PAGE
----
Photo:Kanat EleuovBig stores are changing prices on their imported goods amid the devaluation of tenge in Kazakhstan, tengrinews reports.
A few hours ago Kazakhstan National Bank announced that starting from today, February 11, 2014, the central bank is setting the new exchange rate of 185 tenge for $1 (up from 155 tenge for $1).
Astana Motors' public relations department explained that they were recalculating prices of their cars. "We have not closed any of our showrooms. But we are changing the prices based on the currency rate. Our prices are in tenge, so we have to recalculate," they explained.
Large home appliances stores selling TV sets, microwaves, computes and etc. are also adjusting their prices to the new exchange rate. "Yes, we have already reopened our stores. The prices have been increased by nearly 20%. But our online stores have not resume their work yet," a representative of TechnoDom Almaty commented the situation.
A large network of compute shops - Bely Veter (White Wind) - has also suspended their sales to set new prices, but reopened the same day. Mechta (Dream) network of home appliances closed down, but did not say specify when they are going to open.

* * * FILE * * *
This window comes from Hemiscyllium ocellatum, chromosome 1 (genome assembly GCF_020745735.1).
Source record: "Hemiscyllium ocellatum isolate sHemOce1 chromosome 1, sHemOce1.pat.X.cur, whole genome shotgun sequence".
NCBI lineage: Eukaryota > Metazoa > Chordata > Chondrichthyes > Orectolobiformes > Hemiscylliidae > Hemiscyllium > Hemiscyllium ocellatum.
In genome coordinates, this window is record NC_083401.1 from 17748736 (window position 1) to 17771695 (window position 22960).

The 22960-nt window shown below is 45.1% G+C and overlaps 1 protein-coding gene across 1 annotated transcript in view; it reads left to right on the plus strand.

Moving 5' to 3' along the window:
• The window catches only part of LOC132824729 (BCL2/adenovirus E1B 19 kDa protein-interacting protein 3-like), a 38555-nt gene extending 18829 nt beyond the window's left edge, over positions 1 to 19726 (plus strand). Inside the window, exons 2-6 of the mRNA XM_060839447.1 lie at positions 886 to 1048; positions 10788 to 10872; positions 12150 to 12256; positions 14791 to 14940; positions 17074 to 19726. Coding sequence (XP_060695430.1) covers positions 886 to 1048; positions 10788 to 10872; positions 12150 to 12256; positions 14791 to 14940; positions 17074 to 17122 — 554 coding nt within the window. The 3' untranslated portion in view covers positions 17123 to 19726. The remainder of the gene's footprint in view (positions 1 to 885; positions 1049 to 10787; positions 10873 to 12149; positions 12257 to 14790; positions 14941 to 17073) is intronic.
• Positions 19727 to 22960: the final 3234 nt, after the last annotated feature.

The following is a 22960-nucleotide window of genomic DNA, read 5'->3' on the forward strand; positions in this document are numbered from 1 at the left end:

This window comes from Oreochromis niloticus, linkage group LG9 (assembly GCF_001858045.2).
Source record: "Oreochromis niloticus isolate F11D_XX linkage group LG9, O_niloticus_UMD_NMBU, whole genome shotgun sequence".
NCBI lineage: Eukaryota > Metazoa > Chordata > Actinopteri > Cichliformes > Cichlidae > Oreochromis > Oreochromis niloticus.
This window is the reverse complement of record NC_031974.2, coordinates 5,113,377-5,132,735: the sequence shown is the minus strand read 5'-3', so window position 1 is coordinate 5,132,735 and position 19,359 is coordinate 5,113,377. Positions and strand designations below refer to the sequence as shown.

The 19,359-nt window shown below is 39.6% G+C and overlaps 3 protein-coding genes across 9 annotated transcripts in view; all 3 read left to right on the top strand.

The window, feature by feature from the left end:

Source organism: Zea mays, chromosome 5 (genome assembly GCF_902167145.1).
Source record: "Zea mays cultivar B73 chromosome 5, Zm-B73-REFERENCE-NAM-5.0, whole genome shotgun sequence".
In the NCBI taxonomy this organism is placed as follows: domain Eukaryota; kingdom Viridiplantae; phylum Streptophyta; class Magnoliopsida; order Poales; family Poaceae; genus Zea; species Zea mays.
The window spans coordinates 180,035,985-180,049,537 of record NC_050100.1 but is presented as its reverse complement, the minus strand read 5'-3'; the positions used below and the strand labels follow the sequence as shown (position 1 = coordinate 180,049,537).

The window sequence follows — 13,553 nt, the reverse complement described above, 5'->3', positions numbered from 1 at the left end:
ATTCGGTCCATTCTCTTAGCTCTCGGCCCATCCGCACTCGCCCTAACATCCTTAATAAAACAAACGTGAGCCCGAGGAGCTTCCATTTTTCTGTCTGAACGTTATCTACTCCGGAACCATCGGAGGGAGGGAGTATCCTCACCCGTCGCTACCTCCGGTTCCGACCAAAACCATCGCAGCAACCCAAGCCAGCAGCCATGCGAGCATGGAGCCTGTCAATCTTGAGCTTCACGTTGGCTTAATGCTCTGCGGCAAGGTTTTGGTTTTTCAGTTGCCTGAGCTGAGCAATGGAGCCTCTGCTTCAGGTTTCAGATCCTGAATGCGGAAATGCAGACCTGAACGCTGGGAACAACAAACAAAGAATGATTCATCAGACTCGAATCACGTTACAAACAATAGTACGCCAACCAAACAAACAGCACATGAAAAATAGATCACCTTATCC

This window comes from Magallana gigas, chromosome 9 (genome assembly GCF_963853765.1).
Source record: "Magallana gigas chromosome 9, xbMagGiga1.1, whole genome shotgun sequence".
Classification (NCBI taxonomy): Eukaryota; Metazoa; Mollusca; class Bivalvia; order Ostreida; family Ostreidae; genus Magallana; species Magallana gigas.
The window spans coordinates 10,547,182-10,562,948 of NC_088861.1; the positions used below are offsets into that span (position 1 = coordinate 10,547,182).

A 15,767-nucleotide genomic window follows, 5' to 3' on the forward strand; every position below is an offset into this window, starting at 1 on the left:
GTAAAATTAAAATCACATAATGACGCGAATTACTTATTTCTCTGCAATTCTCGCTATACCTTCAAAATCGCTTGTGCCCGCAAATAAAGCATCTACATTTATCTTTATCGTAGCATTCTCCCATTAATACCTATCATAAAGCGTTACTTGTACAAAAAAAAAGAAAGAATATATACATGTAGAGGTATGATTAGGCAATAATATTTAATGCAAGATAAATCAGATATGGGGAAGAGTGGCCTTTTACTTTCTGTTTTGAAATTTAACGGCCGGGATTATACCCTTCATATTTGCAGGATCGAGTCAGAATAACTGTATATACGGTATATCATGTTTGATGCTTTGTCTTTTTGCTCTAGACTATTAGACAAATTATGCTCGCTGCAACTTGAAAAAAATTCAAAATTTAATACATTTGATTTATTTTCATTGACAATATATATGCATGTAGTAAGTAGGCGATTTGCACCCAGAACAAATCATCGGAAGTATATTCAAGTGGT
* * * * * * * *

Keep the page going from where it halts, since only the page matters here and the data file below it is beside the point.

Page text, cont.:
In the meanwhile Magnum, a large network of grocery stores in Kazakhstan, closed its doors until February 14 to change the prices.
Many Kazakhstan residents still remember the time when prices were spiraling within hours and the inflation was adding new zero every day right after the collapse of the Soviet Union. So the devaluation, mass prices hikes and shops with closed doors raise unpleasant memories and even fears in people. After the new exchange rate was announced many hurried to buy stuff and stock up on food panicking and anticipating the worst.
People started besieging ATMs to withdraw cash until the cash machines ran empty.
A woman came with her husband to Mechta store in the morning and left it with a vacuum cleaner, multicooker and a TVset in hand, one of the buyers told Tengrinews. "The cashier was changing the old prices to new ones right as we were choosing stuff to buy. We insisted that we had a right to buy the things we selected at old prices. And now the shops have closed and sell nothing," she explained.
After the devaluation announcement was made many exchange closed down, others have set weird exchange rates preventing any reasonable person from entering their doors. The exchange rates in Kazakhstan banks has been set to over 200 tenge per $1.
The Akim (Mayor) of Almaty city Akhmetzhan Yessimov instructed the municipal authorities to monitor and cit to keep the prices from spiking, but to no avail so far.